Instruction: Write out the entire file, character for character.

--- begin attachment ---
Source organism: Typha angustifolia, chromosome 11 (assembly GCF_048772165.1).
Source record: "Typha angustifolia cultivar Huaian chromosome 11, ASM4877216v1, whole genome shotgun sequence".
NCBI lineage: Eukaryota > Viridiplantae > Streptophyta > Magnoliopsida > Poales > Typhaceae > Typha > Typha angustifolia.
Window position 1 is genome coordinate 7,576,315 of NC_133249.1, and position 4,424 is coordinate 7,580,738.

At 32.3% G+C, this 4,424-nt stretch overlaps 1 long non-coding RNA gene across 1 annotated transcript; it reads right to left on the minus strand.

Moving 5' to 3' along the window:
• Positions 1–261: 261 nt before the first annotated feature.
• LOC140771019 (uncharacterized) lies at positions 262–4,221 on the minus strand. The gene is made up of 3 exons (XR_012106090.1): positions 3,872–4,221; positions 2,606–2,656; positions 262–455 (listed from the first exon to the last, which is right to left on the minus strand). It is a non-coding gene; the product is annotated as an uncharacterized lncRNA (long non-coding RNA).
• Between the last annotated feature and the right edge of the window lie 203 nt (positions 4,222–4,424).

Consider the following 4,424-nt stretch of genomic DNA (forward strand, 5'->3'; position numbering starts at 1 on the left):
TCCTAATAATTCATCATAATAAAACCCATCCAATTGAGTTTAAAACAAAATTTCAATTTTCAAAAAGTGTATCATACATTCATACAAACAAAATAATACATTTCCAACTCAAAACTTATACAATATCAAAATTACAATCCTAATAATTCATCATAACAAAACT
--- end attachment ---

Source organism: Typha angustifolia, chromosome 11 (assembly GCF_048772165.1).
Source record: "Typha angustifolia cultivar Huaian chromosome 11, ASM4877216v1, whole genome shotgun sequence".
NCBI lineage: Eukaryota > Viridiplantae > Streptophyta > Magnoliopsida > Poales > Typhaceae > Typha > Typha angustifolia.
Window position 1 is genome coordinate 7,576,315 of NC_133249.1, and position 4,424 is coordinate 7,580,738.

At 32.3% G+C, this 4,424-nt stretch overlaps 1 long non-coding RNA gene across 1 annotated transcript; it reads right to left on the minus strand.

Moving 5' to 3' along the window:
• Positions 1–261: 261 nt before the first annotated feature.
• LOC140771019 (uncharacterized) lies at positions 262–4,221 on the minus strand. The gene is made up of 3 exons (XR_012106090.1): positions 3,872–4,221; positions 2,606–2,656; positions 262–455 (listed from the first exon to the last, which is right to left on the minus strand). It is a non-coding gene; the product is annotated as an uncharacterized lncRNA (long non-coding RNA).
• Between the last annotated feature and the right edge of the window lie 203 nt (positions 4,222–4,424).

Consider the following 4,424-nt stretch of genomic DNA (forward strand, 5'->3'; position numbering starts at 1 on the left):
TCCTAATAATTCATCATAATAAAACCCATCCAATTGAGTTTAAAACAAAATTTCAATTTTCAAAAAGTGTATCATACATTCATACAAACAAAATAATACATTTCCAACTCAAAACTTATACAATATCAAAATTACAATCCTAATAATTCATCATAACAAAACT